Béarnaise and Hollandaise Sauces
Made in the Blender
This is a variant from Julia Child's first cookbook (so you know it's good), but no, you don't have to put a bowl of egg yolks over a saucepan of warm water and use a whisk. This blender method is wonderful and quick! Therefore I recommend it!
In a saucepan (though I've used a skillet and even a crepe pan), boil togehter:
1/4 c vinegar (I use wine vinegar; type doesn’t matter, in my opinion)
1/4 c white wine
1 T minced green onion (use white part first - - or get fancy and use a shallot)
1 T tarragon (I use dried. If you use fresh, start with 1/2 T)
Boil until about 2 t remain. (More than 1 T [3 t] will result in a thin sauce.) Don't let the solids burn! Pour through fine sieve, throwing out the solids. I usually set the sieve directly over the blender jar (with blade assembly in place, of course).
Press solids with a spoon to squeeze out all of the infusion.
When cooled (about 10 minutes - - though the infusion can wait as long as needed), add and whir:
3 egg yolks
Melt 2 sticks butter (1 c melted). I use 1 stick and top up with olive oil. I've never used straight olive oil, but why not?
While melting, be careful not to splatter it all over the microwave! I melt it in 10-second pulses ahead of time and "hold" it on power setting 1. It's nice and warm and creates a warm sauce.
Don't make sauce with melted butter that's cooled down! Must be very warm or hot.
Dribble in hot melted butter/oil. This is the tricky bit: add the hot butter in droplets until you have about 3 T added. Then you can progress to a thin stream. Continue in this way until you hear the blender "change speeds." This means the emulsion of the egg yolks and butter has been made, and you can pour in the rest of the butter slowly (as opposed to upending the measuring cup).
To make hollandaise, skip the infusion and put 2 T lemon juice (I use - - gasp! - - bottled lemon juice, and it works fine) in the blender jar. But why make plain old hollandaise when béarnaise is so much better and just as easy?!
- Allow 3 minutes from the time you start the sauce to serving time. If you're steaming broccoli (the traditional Béarnaise Transporter), get it going and close to done before the 3-minute mark.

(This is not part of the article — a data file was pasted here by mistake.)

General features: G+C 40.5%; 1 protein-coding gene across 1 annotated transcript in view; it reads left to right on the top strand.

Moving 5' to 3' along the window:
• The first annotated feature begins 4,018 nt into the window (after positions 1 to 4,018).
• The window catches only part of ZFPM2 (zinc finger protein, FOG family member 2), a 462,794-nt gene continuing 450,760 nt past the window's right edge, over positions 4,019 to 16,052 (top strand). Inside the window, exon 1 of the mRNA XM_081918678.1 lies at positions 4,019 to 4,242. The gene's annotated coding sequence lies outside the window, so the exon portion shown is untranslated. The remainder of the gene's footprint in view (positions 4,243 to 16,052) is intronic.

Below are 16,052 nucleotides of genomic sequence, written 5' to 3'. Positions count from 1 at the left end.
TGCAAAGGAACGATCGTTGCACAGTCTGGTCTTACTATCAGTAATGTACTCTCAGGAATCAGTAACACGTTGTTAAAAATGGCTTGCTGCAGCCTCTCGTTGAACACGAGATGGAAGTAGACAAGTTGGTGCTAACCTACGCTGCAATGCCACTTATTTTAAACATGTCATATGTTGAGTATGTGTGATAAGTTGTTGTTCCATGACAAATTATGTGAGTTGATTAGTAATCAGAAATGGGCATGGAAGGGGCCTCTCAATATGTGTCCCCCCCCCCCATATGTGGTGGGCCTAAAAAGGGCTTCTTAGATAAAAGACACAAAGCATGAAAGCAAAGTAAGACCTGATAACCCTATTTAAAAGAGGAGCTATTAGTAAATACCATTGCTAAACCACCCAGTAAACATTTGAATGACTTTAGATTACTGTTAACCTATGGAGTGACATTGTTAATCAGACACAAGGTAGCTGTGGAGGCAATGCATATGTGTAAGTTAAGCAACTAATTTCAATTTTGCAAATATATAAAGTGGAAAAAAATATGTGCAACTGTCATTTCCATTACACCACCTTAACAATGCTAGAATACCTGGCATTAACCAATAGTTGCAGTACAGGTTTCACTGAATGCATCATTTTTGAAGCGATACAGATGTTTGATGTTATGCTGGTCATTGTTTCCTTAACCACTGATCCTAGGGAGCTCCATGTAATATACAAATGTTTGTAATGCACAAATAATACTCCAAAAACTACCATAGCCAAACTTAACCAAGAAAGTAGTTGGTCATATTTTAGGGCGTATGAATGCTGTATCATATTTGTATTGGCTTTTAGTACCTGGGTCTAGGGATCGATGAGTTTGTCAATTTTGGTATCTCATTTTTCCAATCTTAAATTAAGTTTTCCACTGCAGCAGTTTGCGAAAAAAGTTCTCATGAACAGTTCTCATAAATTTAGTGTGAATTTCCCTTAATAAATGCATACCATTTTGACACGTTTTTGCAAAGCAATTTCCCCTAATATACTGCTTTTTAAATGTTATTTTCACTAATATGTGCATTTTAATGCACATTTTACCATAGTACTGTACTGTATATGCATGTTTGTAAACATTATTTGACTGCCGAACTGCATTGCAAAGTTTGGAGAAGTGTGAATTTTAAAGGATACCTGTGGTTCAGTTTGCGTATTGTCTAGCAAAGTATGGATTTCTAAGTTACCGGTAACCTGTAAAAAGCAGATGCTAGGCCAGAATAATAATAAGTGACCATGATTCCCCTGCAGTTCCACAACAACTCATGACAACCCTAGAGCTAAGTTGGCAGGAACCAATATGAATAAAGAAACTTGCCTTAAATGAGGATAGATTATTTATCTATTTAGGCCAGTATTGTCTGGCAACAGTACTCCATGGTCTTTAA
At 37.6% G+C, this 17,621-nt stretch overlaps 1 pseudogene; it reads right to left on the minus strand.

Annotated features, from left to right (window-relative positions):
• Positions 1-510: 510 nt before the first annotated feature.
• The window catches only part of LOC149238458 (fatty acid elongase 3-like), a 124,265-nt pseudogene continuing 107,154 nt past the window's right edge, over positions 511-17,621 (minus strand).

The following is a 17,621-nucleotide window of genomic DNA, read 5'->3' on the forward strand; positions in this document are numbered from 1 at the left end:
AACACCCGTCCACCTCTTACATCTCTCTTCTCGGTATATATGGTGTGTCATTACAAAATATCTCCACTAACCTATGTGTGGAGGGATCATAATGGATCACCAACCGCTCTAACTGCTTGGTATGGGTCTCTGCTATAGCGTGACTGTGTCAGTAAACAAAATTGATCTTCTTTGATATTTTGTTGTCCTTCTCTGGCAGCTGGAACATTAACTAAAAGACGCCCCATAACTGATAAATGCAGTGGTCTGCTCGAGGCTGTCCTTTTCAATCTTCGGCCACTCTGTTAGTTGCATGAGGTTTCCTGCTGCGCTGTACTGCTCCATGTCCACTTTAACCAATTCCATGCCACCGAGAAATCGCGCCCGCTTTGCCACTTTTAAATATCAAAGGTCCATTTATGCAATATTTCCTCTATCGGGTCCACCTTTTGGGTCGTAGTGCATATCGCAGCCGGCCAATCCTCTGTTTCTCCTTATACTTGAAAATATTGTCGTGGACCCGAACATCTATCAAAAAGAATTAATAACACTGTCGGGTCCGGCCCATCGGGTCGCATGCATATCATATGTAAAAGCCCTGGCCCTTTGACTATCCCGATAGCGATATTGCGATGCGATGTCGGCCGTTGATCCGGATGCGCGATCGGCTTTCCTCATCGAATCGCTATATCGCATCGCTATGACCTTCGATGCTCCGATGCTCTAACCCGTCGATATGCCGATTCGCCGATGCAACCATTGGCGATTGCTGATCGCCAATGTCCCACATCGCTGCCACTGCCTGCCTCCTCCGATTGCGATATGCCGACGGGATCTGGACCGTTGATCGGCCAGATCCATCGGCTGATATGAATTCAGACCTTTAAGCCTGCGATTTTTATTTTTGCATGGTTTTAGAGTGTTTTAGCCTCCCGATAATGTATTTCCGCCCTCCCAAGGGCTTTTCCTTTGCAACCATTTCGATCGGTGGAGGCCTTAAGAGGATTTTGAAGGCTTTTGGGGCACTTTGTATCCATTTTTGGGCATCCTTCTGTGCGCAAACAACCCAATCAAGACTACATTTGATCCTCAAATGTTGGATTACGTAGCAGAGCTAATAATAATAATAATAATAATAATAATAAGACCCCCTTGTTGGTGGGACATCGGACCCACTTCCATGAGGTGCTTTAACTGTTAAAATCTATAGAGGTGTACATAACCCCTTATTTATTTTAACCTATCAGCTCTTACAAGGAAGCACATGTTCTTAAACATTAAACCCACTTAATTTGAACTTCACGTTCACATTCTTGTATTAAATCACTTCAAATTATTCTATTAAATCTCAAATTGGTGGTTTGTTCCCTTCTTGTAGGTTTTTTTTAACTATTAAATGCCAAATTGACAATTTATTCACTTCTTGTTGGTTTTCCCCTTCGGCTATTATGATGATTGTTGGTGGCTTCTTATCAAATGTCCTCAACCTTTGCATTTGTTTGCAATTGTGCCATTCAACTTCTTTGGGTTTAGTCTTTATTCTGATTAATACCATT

- I use salted butter and don't add extra salt.
- Supposedly, one is not to use the "white solids" at the bottom of the melted butter, but I always do. What? I should throw this out?!
- Put the lid on the blender and remove only the little cap in the middle of the lid to minimize splattering. I "tent" a dish towel around the opening and pour the butter down through the "collar." This helps a little, but if you're in fancy clothing, you probably want to put on an apron for this step. (Or a chef's jacket, if, like me, you are especially piggy when you cook!)
- I have used dried minced onion in place of the green onion with no problem. Taste isn't greatly altered.
- Don't start with too much infusion. This puts you at a disadvantage for thickening! No more than 1 T! Boil it down!
- Sometimes I eliminate the white wine in the infusion and substitute 1 T more vinegar. I don't see that it makes that much difference. Since there's less liquid, I have to watch the infusion more carefully so that it doesn't burn. You also can skip the vinegar and use only white wine, but this removes the acidic "bite" from the sauce, in my opinion. You might like it better this way! I recommend you do it with Julia's proportions the first time.
- I don't know if this works in the food processor. Sorry.
- Sauce is too thick: Thin with a little oil or melted butter (do not use water!).
- Sauce won't thicken: Your problem is that you added the melted butter too quickly. (Ahem. I told you to dribble it in....) Pour the sauce out of the blender jar except for 1 T. Add 1 T lemon juice. Start the blender. Add the sauce just as if you were adding melted butter.
- Sauce curdles ("turns"): Use same technique as if the sauce won't thicken.
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